Israeli military orders internal probe of war crimes charges

The Israel Defense Forces (IDF) said March 19 that it will conduct an internal investigation into reports that Israeli soldiers committed war crimes against Palestinian civilians. The announcement follows soldiers’ reports of civilian killings and vandalism under liberal rules of engagement during the recent Gaza Strip operation.

It also came on the same day that UN Special Rapportuer on human rights in the Palestinian territories Richard Falk issued a report to the UN Human Rights Council, in which Falk criticized Israel for failing to take adequate precautions to distinguish between civilians and combatants in their offensives in the region. Falk called for an independent investigation into the alleged crimes, which he said included the targeting of hospitals and mosques, the use of white phosphorus incendiary bombs in heavily populated areas. Falk said the bombardment of densely populated Gaza appeared to constitute a war crime of the “greatest magnitude.” The Palestinian Centre for Human Rights estimates that 1,417 died in the conflict, of which 926 were civilians. (Jurist, Haartez, March 20)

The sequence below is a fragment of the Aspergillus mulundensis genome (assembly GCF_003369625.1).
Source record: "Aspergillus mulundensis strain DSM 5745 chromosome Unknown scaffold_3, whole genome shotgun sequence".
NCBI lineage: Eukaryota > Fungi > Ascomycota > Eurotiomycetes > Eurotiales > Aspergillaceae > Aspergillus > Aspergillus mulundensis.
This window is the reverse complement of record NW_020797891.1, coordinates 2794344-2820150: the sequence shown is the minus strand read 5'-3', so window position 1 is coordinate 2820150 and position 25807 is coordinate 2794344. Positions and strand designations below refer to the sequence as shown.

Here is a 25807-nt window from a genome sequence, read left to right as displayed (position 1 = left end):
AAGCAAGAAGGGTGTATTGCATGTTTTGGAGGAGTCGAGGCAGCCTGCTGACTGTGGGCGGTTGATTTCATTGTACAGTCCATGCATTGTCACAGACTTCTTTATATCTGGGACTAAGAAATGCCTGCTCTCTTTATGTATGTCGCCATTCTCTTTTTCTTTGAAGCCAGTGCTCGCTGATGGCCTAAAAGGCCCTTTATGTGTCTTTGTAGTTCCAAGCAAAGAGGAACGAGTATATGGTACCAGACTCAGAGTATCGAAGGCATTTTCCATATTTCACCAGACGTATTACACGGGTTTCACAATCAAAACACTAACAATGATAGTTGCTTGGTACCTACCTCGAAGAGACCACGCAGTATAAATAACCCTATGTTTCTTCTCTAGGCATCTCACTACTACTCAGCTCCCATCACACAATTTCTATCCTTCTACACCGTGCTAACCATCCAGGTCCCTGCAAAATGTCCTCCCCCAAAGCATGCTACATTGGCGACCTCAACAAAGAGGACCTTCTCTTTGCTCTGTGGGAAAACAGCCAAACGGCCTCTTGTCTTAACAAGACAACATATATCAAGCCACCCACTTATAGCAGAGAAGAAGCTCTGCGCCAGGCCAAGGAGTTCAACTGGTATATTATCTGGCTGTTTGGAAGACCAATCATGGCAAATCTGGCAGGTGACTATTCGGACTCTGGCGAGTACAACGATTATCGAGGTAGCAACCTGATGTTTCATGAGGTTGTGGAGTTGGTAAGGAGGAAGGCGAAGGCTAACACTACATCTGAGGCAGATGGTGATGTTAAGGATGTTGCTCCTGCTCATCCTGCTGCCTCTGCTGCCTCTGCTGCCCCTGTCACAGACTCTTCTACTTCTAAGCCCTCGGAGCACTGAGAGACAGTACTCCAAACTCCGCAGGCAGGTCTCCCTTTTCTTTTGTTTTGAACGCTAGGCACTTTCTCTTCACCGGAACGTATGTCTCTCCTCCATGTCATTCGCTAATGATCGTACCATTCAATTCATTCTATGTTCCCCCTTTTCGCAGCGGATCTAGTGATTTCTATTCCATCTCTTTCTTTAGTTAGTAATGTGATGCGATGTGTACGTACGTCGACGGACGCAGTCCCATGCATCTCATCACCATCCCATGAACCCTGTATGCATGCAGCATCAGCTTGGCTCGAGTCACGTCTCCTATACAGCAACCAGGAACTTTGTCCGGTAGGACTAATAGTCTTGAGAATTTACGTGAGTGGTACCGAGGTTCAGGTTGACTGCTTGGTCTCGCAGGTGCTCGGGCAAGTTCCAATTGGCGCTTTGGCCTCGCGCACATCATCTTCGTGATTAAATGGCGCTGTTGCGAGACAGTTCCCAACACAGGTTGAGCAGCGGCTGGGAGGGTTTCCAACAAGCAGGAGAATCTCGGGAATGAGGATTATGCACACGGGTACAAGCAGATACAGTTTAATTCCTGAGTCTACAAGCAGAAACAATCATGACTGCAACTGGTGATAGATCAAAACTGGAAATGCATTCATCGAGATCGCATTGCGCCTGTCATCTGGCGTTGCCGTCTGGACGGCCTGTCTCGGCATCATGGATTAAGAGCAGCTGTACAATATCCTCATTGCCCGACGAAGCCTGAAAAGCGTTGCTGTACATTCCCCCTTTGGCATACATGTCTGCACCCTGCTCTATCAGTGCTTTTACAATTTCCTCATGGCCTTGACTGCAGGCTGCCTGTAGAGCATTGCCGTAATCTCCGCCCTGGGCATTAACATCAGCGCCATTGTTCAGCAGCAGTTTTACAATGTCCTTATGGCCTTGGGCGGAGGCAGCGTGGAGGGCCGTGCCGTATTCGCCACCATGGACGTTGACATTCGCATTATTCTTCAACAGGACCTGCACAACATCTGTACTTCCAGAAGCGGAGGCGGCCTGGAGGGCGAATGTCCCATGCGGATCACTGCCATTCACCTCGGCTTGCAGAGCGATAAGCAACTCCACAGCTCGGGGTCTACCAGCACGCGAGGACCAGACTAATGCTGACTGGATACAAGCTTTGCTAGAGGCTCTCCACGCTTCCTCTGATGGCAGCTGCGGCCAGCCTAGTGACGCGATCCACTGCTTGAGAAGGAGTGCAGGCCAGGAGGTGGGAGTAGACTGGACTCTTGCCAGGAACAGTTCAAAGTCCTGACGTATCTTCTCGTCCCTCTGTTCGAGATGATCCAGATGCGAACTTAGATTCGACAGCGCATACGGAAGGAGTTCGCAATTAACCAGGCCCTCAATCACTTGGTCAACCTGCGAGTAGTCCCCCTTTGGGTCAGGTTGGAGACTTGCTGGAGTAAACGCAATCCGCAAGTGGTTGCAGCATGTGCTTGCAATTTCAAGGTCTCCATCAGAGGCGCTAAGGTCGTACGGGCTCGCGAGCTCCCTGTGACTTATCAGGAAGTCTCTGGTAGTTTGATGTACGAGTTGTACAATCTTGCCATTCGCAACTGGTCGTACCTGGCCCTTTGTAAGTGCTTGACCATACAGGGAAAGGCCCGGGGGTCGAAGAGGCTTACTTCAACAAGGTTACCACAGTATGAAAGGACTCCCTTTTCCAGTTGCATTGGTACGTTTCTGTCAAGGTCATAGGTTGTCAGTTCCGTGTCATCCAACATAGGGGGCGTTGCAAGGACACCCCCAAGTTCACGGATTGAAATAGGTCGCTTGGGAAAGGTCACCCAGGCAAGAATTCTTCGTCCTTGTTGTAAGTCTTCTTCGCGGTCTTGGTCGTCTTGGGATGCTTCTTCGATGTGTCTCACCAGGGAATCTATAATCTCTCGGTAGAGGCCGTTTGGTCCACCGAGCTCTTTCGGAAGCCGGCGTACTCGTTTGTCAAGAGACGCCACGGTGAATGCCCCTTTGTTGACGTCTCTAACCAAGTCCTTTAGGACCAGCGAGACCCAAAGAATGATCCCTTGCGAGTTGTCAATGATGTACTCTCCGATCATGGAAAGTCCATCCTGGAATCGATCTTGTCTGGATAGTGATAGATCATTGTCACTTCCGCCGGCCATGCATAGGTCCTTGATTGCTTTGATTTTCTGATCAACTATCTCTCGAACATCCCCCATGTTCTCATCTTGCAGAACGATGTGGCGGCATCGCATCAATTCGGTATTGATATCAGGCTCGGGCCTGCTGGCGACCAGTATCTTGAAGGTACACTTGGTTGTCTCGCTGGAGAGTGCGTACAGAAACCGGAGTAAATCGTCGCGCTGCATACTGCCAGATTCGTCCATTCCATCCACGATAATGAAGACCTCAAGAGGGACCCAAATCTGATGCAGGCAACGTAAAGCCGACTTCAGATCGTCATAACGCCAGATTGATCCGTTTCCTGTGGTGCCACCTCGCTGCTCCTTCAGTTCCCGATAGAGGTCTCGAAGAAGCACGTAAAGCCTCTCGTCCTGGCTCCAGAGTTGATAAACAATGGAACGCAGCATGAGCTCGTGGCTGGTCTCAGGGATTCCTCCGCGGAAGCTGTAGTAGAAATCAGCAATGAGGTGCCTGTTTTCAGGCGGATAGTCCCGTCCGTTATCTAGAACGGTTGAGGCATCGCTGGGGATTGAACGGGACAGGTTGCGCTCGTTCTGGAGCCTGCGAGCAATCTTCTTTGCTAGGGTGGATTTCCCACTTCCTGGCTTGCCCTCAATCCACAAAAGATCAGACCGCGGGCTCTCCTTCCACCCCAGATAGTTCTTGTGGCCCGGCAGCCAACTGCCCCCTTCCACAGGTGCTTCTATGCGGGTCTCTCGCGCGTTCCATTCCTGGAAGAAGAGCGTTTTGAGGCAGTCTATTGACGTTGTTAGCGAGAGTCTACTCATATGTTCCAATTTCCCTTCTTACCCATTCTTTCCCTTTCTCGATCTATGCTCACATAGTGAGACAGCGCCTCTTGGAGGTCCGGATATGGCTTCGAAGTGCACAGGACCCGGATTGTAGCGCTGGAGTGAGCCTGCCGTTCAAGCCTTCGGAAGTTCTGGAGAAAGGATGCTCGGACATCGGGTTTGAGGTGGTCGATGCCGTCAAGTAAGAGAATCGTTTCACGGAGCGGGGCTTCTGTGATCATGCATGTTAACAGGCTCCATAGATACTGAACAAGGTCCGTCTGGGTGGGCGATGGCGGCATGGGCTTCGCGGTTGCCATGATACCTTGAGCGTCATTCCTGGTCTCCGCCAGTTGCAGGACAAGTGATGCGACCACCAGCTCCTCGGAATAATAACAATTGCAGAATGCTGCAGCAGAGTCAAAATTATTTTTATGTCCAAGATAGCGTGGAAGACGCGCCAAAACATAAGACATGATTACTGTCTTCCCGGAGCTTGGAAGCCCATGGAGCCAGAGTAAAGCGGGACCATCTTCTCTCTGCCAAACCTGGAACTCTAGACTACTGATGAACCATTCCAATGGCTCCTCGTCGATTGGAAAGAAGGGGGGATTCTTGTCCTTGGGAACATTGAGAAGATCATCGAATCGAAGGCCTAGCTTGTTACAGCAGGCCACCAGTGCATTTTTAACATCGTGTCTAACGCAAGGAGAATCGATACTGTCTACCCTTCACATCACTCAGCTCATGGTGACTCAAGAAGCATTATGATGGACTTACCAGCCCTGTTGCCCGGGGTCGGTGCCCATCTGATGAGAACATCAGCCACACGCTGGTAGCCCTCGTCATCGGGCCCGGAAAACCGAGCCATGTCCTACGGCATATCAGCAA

Israel’s military says 1,166 Palestinians were killed, of whom 709 are described as “terror operatives.” In quotes published a day before the circulation of the official Israeli figures, Israel’s Southern Command chief Maj Gen Yoav Galant hailed the civilians-to-combatants ratio as an “achievement unmatched in the history of this kind of combat.” (BBC News, March 26)

A spokesman for Israeli Prime Minister Ehud Olmert March 24 derided the Human Rights Council report. Olmert spokesman Mark Regev said the report was one-sided and politically motivated, adding that Israel denies committing any war crimes. IDF Chief of Staff Lt. Gen. Gabi Ashkenazi maintained that Israeli soldiers acted morally throughout the conflict. My impression is that IDF behaved ethically and morally. “If there were incidents, they were limited,” said Ashkenazi. A US State Department spokesman echoed Israel’s view that the report was biased, calling the rapporteur’s views “anything but fair.” (Jurist, March 25; YNet, March 23)

See our last post on Gaza.